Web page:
Christina Brauner, Tübingen; in cooperation with Michael Schaich, German Historical Institute London; the Institute of Advanced Study at University College London
30.05.2019-31.05.2019, London, German Historical Institute London / Institute for Advanced Study, UCL
Advertising has long been interpreted as a hallmark of modern capitalism. As such, it plays a prominent part in different narratives about the birth of capitalism and the rise of the consumer society, viewed both as an indicator of and a catalyst for economization processes. At the same time, human activities of persuasion and promotion are characterized as a basic anthropological feature that may be traced back to the walls of stone age caves or to the graffiti of Pompeji. Indeed, discourses about advertising’s role in modern capitalism appear to be intimately tied up with different and controversial assumptions about human nature and universal workings of ‘the market’.
Royal Academy London and School of the Arts, Kingston University, May 30- 31, 2019. Registration deadline: May 28, 2019.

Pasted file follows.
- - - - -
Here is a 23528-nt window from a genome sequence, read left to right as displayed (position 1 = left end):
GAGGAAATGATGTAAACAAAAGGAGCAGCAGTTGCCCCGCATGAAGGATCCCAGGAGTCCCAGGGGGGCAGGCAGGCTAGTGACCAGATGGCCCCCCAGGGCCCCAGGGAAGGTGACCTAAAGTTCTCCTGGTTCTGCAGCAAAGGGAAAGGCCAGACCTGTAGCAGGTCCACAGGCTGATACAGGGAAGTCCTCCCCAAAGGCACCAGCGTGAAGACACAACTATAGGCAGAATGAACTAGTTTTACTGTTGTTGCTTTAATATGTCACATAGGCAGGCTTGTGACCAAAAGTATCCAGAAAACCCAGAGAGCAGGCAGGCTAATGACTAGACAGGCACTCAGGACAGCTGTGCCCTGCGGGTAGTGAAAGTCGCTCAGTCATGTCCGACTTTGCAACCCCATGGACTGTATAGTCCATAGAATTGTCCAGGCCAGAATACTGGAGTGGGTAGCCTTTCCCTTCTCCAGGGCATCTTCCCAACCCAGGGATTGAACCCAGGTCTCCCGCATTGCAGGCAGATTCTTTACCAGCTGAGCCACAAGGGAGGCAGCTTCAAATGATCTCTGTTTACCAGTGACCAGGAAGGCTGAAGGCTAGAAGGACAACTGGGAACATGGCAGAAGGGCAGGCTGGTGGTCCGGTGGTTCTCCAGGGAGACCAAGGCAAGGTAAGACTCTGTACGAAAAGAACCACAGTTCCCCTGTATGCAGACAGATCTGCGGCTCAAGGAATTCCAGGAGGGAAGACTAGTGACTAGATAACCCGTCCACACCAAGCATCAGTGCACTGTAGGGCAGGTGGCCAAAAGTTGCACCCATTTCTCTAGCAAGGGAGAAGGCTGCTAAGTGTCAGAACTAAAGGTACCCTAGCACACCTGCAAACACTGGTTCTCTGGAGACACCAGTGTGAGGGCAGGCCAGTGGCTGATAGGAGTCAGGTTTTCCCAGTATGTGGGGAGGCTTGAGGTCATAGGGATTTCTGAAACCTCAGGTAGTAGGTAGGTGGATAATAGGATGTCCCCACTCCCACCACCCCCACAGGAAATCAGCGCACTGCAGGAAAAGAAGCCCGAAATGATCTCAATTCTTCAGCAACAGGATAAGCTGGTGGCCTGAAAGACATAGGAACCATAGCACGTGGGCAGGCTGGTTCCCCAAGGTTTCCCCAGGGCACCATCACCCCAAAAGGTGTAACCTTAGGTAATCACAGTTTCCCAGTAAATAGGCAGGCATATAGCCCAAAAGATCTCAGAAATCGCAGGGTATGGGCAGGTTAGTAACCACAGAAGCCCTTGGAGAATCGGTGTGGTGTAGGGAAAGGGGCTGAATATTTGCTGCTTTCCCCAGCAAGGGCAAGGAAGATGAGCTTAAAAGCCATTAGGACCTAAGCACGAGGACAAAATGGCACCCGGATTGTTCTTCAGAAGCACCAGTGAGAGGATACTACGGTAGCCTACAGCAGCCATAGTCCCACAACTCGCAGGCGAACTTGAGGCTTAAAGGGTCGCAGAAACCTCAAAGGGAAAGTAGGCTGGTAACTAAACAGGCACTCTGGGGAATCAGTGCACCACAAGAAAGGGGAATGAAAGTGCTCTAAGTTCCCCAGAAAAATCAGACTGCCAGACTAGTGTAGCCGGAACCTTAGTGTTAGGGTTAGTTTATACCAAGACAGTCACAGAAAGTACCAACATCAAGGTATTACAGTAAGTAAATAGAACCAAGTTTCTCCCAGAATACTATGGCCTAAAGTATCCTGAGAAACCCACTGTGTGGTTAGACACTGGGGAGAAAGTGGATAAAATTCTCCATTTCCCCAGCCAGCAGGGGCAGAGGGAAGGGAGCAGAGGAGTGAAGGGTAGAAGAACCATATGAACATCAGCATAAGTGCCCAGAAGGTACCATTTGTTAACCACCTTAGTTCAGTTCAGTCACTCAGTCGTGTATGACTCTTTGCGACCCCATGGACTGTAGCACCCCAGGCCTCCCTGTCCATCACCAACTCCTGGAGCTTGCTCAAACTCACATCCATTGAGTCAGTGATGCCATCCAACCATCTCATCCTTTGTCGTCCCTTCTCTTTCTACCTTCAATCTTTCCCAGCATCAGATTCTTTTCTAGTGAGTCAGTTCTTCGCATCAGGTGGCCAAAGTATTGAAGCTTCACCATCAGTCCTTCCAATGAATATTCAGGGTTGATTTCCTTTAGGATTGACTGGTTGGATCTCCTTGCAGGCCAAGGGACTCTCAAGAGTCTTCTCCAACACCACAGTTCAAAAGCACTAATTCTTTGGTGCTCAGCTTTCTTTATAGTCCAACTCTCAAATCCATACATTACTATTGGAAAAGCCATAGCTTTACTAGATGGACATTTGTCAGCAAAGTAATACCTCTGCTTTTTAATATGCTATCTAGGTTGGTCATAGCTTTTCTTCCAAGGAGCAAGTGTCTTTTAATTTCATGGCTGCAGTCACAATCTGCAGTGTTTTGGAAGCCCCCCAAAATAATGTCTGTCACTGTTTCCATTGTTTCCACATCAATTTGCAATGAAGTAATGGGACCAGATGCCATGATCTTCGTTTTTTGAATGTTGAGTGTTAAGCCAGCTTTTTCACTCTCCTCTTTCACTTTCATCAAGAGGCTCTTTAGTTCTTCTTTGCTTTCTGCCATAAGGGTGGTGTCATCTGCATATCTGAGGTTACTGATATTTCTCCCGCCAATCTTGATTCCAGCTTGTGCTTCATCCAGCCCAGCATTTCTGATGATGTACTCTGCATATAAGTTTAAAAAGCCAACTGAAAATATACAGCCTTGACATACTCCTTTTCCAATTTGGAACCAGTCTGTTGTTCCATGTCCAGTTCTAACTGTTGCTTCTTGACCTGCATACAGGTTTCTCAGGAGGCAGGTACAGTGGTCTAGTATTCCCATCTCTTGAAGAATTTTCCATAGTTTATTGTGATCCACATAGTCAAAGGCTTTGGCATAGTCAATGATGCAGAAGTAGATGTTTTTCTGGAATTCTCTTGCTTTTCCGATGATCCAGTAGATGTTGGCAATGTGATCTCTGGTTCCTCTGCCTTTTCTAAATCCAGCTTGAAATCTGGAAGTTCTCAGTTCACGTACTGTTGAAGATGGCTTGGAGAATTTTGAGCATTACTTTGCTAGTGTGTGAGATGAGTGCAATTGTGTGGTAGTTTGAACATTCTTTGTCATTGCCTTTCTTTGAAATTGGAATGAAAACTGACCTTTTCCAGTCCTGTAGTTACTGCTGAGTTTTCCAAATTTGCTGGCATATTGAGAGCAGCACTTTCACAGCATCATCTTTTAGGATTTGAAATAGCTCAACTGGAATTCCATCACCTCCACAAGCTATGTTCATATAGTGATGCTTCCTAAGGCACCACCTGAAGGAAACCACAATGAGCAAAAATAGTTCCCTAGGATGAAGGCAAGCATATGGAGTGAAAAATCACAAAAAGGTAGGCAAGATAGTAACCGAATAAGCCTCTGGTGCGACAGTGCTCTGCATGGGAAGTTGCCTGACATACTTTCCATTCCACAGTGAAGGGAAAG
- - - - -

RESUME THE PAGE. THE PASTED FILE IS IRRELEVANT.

Tools for the Future: The Formation and Development of New Markets
As the art market in Europe has developed, there have been many instances where new areas of collecting have emerged onto the market, very often reaching record-breaking prices. This workshop focuses on examples of this type of new market, whether in the primary or secondary sector, the aim being to analyse and understand the mechanisms by which a particular ‘product’ enters the market, gains authority and thus becomes collectable. In studying the evolution of these markets, the complex relationships between the different agents interacting with each other to create, support and sustain the taste or fashion for these works provide evidence of how art markets function, whether today or in the past. Papers examine the processes by which new markets are validated and question whether this is a necessary part of acceptance and stability, or whether in the contemporary art market, this is no longer necessary; another question that links past and present markets is the question of investment and whether it a factor in creating new markets. Underpinning many of these questions lies the issue of information and how important is accessibility to that information in the market.
Organised by Dr Klara Kemp- Welch – The Courtauld Institute of Art
a fifty-year period from 1894, Munch produced some 850 different
printed compositions with as many as 30,000 impressions. His prints were
exhibited on at least 268 occasions between 1895 and 1942 and a
catalogue raisonné had been published by the end of 1907. Who was his
audience and what capital, cultural as well as financial, did the work
seminar anticipates the British Museum’s print exhibition (in
association with the Munchmuseet in Oslo): Edvard Munch: Love and Angst
from 11 April – 21 July 2019.